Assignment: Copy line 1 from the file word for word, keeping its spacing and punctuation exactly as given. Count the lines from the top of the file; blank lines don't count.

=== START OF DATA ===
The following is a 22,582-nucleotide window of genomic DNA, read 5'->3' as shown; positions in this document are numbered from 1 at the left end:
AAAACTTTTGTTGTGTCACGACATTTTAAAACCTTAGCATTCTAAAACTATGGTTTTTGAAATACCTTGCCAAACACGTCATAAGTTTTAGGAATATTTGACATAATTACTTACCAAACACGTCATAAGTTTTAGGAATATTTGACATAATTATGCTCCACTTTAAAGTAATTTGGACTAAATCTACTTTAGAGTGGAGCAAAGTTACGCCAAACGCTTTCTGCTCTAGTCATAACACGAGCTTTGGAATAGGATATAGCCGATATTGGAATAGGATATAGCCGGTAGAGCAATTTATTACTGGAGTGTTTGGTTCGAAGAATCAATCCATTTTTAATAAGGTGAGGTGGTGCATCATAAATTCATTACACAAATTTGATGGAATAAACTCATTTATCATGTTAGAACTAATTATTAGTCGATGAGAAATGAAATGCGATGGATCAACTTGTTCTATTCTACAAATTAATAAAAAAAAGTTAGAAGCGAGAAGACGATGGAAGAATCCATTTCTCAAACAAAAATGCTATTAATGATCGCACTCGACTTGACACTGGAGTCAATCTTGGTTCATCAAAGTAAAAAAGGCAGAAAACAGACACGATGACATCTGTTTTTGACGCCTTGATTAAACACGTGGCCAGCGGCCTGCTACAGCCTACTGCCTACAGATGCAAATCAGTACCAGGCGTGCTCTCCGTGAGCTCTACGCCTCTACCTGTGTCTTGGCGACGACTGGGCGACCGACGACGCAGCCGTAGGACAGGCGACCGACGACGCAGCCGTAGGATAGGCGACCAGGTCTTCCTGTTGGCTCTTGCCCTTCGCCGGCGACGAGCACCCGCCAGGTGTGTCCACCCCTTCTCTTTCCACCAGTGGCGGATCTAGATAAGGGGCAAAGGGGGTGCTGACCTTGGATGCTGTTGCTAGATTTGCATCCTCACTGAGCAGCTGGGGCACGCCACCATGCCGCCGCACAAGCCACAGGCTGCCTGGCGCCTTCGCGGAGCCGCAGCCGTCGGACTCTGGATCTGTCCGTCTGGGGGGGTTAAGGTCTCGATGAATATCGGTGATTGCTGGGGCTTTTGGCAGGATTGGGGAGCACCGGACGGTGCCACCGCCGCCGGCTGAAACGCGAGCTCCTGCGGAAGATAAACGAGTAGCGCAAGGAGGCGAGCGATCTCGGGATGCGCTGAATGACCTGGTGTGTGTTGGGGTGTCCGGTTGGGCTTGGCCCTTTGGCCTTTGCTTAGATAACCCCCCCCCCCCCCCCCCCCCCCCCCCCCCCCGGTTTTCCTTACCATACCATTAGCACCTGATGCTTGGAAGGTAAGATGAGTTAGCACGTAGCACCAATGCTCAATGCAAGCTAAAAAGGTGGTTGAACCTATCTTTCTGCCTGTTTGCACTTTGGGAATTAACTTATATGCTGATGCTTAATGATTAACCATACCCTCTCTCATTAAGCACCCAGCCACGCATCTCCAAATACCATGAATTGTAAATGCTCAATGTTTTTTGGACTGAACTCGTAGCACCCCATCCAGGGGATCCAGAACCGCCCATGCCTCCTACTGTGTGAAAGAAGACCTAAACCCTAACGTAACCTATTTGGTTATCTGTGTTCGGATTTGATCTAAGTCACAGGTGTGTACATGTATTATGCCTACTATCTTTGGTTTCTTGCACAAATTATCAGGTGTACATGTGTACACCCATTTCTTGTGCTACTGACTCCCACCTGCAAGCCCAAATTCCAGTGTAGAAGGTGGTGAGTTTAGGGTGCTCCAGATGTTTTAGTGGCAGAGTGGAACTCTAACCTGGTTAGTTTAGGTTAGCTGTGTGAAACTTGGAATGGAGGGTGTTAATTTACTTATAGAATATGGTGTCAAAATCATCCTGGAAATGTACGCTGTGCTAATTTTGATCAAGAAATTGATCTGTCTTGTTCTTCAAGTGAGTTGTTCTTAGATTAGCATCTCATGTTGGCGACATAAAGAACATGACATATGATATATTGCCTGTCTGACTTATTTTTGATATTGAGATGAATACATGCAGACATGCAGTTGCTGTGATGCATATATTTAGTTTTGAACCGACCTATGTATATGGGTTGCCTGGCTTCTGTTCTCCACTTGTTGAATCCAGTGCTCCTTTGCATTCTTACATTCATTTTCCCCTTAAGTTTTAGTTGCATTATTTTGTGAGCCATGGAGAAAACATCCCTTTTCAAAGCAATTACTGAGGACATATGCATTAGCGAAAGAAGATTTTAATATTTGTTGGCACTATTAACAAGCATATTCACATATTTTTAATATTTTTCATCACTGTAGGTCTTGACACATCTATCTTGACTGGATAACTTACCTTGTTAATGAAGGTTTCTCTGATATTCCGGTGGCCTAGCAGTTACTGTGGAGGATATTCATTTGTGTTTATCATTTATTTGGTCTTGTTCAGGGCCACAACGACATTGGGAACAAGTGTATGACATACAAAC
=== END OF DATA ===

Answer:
The following is a 22,582-nucleotide window of genomic DNA, read 5'->3' as shown; positions in this document are numbered from 1 at the left end: